Budget 2018: Decision to continue support for alternative fuels welcomed
The government’s decision to maintain the fuel duty differential for alternative fuels until 2032 provides clarity for hauliers as they move towards cleaner fleets, according to Andy Eastlake, MD of not-for-profit partnership the Low Carbon Vehicle Partnership (LowCVP).
The announcement in the budget (29 October), which will see the fuel duty differential put on a long-term footing, albeit subject to a review in 2024, will give operators “the confidence to invest in non-diesel trucks”, according to Eastlake.
“With both diesel and gas, Euro-6 trucks delivering the very low emissions needed to meet our air quality challenges, it’s possible to renew our carbon focus on the heavy transport mode. The use of renewable and sustainable fuels in this difficult-to-decarbonise heavy-duty sector is one of the best current options and LowCVP is pleased to see the continued commitment from the Treasury to supporting this approach.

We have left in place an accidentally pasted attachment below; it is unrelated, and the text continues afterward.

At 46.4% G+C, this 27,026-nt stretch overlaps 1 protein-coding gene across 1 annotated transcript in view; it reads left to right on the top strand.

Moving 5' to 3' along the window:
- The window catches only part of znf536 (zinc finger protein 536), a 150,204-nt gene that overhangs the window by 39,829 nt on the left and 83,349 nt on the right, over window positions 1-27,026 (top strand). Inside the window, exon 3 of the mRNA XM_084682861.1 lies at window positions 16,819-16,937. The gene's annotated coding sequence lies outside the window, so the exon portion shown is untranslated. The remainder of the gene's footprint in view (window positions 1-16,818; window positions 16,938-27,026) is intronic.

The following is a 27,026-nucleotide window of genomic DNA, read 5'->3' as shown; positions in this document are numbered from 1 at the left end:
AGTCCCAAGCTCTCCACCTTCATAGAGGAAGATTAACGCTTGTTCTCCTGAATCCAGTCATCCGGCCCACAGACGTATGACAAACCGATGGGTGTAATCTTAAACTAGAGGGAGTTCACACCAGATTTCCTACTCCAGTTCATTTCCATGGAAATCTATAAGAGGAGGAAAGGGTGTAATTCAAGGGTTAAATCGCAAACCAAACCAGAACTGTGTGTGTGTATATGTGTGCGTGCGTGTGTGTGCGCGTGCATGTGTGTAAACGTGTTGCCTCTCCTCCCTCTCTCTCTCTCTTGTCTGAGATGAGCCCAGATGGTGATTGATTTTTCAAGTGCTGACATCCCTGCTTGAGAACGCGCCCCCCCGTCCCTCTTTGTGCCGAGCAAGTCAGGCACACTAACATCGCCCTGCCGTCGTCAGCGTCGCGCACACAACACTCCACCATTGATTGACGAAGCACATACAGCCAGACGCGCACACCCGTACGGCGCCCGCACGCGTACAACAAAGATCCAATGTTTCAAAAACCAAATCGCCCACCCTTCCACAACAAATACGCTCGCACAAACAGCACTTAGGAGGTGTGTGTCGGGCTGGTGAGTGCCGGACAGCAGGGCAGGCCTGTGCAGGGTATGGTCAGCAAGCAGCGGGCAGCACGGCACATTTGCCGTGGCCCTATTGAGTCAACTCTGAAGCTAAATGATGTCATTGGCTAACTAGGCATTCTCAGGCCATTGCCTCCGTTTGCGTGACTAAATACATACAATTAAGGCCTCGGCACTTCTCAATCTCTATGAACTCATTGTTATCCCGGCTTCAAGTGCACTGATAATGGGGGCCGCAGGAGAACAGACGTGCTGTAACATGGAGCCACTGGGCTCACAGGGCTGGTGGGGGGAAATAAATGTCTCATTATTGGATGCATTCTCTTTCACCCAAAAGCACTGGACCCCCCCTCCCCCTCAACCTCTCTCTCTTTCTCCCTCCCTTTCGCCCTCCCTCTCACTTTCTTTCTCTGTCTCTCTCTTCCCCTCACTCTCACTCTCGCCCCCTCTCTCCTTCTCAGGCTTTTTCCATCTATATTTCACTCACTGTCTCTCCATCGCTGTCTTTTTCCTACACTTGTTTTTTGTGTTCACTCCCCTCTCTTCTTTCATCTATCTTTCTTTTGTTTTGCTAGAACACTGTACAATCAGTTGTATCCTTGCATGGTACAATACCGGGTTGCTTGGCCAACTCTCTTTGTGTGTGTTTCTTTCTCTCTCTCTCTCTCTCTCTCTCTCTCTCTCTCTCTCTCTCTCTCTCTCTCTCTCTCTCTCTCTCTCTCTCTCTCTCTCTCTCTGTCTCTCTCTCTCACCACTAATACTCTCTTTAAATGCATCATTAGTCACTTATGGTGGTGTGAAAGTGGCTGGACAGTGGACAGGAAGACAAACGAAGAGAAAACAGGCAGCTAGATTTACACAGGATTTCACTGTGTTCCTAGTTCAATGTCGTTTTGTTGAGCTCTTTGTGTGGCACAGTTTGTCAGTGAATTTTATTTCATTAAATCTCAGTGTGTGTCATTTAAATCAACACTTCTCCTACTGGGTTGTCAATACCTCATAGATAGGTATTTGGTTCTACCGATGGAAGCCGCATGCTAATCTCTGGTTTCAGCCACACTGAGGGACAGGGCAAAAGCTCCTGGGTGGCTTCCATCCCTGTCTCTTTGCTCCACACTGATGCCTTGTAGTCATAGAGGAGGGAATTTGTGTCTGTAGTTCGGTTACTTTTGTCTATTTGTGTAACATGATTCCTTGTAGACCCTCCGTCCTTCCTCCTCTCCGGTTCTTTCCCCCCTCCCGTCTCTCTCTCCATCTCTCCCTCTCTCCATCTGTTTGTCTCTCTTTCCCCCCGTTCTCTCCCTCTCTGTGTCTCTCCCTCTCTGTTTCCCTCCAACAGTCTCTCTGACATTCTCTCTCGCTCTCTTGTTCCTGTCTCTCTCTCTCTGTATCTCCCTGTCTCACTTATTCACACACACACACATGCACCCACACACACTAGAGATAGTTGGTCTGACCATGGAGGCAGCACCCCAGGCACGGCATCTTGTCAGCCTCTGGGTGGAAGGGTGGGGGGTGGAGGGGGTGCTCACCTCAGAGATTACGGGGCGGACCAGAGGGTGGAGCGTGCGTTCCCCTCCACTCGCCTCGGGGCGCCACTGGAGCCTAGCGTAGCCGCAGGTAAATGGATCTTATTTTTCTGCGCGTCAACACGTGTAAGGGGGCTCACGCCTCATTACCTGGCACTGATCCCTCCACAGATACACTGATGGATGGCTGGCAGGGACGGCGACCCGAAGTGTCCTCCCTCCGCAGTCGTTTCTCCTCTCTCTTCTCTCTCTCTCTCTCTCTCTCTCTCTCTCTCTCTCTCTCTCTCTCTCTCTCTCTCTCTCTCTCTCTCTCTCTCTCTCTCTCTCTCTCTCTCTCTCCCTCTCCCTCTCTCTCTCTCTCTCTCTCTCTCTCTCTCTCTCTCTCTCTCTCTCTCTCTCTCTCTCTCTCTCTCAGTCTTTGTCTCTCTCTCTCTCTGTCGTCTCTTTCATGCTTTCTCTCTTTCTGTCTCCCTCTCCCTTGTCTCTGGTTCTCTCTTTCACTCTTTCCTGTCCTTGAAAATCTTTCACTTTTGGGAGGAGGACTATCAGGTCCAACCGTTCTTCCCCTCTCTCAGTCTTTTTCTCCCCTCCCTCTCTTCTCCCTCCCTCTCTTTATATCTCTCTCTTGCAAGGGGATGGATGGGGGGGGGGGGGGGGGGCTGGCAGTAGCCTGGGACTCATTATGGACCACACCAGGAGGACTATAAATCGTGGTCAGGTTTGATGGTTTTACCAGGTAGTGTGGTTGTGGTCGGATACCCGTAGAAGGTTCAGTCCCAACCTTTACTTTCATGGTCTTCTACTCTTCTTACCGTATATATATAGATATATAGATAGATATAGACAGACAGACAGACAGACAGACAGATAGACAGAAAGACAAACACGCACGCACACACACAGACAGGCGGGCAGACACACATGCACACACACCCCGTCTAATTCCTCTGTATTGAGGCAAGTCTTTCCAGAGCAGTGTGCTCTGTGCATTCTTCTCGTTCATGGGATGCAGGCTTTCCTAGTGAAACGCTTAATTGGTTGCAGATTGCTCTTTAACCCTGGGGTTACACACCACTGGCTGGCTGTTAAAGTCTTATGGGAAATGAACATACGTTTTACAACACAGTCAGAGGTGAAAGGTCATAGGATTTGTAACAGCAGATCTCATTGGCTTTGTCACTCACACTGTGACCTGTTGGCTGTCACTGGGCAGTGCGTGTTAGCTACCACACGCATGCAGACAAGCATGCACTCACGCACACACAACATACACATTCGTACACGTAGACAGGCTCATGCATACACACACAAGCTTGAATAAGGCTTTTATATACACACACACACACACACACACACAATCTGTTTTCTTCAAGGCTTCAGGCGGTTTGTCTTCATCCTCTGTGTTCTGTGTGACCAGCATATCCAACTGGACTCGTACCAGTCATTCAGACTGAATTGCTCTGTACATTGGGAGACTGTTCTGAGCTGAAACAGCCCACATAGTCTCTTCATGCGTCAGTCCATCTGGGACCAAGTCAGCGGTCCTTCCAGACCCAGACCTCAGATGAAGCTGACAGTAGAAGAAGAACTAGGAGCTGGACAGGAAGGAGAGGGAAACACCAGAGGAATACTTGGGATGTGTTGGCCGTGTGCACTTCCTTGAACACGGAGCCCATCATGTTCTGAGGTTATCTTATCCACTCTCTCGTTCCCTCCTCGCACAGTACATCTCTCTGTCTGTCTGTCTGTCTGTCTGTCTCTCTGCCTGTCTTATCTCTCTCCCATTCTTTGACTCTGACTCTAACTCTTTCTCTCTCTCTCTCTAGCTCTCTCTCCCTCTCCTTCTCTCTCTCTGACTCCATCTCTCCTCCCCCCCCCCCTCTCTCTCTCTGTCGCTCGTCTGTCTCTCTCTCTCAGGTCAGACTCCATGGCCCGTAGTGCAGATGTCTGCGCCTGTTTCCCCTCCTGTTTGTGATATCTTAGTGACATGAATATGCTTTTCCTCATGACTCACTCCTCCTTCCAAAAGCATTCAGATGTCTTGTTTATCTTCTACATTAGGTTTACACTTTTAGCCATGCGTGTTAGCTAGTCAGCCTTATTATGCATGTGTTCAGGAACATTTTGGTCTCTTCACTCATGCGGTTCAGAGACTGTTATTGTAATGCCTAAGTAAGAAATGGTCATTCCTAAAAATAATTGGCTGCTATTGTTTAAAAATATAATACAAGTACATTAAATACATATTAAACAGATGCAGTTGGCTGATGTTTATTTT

“The latest information on gas truck performance [which has been shared with the DfT], showed the benefits of fuelling on even fossil gas – specifically in heavy, long-haul operations – with up to 17% greenhouse gas savings seen in some cases.”
This, Eastlake said, with the commitment from OEMs to market and support gas-powered heavy trucks in the UK, and a fuel supply industry focused on increasing the use of sustainable biomethane, “has demonstrated a strong case for the extension of the gas fuel duty differential to 2032.
“There’s no doubt that electrification can deliver today in smaller commercial vehicles, but for the biggest trucks running high-mileage, low-carbon fuels are the obvious next step on our ‘Road to zero’.”